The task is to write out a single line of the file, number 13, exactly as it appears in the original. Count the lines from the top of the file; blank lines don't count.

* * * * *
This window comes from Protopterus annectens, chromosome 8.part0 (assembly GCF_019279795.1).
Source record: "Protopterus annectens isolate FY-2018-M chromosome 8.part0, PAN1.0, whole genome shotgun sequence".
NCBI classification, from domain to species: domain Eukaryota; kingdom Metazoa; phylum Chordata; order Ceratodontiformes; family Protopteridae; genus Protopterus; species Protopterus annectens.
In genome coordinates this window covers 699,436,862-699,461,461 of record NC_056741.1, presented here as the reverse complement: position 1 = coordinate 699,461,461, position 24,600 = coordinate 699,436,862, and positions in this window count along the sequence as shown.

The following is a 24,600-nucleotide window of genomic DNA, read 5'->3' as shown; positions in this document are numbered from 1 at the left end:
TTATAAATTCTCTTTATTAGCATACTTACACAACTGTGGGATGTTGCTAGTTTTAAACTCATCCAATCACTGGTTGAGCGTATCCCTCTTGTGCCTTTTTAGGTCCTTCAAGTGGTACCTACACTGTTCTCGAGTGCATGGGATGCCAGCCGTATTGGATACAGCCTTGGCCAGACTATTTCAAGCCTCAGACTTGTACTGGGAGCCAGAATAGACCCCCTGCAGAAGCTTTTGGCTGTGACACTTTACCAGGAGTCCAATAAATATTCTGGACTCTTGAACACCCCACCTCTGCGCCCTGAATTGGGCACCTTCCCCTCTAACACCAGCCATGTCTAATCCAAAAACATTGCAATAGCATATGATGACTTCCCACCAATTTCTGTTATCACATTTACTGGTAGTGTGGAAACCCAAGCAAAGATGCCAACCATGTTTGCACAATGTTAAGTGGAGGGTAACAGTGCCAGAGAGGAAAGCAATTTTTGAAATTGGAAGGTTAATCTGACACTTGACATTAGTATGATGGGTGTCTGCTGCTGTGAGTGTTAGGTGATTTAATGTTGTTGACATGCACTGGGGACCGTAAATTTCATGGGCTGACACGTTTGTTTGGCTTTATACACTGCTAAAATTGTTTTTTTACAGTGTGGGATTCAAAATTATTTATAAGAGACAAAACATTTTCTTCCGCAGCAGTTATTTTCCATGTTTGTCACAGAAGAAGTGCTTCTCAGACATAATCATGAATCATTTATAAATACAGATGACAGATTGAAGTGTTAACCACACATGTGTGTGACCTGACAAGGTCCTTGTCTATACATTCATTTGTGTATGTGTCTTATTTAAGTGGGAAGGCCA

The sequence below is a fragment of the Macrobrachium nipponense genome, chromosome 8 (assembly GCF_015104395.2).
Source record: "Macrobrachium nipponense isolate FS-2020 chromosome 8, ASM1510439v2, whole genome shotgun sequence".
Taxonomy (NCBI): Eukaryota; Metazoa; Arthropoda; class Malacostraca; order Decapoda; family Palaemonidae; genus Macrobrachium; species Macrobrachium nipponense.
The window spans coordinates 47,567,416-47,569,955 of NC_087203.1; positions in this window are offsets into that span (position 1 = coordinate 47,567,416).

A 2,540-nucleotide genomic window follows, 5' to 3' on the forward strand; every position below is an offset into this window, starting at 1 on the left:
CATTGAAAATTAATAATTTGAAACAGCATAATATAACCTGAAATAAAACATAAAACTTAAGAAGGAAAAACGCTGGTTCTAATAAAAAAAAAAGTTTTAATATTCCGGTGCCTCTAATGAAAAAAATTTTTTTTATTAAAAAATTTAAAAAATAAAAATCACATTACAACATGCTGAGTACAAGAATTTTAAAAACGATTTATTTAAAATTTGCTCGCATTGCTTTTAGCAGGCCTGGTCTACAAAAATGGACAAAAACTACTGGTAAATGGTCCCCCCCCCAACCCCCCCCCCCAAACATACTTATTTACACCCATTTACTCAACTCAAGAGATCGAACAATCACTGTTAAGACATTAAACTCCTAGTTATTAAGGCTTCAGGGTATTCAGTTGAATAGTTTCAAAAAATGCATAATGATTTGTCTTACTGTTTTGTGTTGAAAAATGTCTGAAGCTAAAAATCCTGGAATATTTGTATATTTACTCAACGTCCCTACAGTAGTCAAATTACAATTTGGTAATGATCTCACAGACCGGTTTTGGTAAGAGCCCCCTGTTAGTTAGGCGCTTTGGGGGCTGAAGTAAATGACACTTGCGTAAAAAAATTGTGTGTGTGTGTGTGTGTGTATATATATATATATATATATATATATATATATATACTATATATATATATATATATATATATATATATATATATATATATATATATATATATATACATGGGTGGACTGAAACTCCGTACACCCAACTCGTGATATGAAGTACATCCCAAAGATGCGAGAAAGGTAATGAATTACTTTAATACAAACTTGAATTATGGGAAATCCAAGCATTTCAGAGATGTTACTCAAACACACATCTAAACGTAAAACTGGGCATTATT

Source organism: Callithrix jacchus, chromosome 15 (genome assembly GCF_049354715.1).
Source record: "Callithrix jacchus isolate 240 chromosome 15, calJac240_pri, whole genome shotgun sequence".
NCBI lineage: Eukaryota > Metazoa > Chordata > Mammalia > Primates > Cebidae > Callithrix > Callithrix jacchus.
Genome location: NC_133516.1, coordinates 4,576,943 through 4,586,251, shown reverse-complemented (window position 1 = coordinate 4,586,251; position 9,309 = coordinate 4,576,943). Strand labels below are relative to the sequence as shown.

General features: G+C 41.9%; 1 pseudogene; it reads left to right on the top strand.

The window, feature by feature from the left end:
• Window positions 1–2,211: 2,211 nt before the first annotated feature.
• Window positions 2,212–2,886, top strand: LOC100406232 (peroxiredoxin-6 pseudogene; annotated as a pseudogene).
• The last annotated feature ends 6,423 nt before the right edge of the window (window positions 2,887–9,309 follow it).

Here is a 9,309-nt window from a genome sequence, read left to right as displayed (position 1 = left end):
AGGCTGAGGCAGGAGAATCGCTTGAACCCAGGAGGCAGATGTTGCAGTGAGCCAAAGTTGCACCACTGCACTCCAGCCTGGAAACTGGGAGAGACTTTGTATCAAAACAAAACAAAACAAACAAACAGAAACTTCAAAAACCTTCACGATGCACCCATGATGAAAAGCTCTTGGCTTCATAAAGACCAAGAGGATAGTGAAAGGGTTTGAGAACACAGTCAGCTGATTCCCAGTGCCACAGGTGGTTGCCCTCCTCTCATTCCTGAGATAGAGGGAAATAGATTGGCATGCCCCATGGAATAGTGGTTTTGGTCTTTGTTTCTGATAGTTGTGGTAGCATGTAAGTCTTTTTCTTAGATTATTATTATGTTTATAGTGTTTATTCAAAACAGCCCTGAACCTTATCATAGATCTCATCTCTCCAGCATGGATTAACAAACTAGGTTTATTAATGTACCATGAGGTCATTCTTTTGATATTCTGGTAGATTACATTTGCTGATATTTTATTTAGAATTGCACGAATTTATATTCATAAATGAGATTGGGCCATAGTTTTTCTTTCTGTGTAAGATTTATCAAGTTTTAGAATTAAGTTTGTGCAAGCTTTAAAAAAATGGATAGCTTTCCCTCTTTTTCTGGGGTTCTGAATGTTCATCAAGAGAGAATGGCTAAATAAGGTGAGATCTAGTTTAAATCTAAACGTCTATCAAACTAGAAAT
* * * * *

Source organism: Callithrix jacchus, chromosome 15 (genome assembly GCF_049354715.1).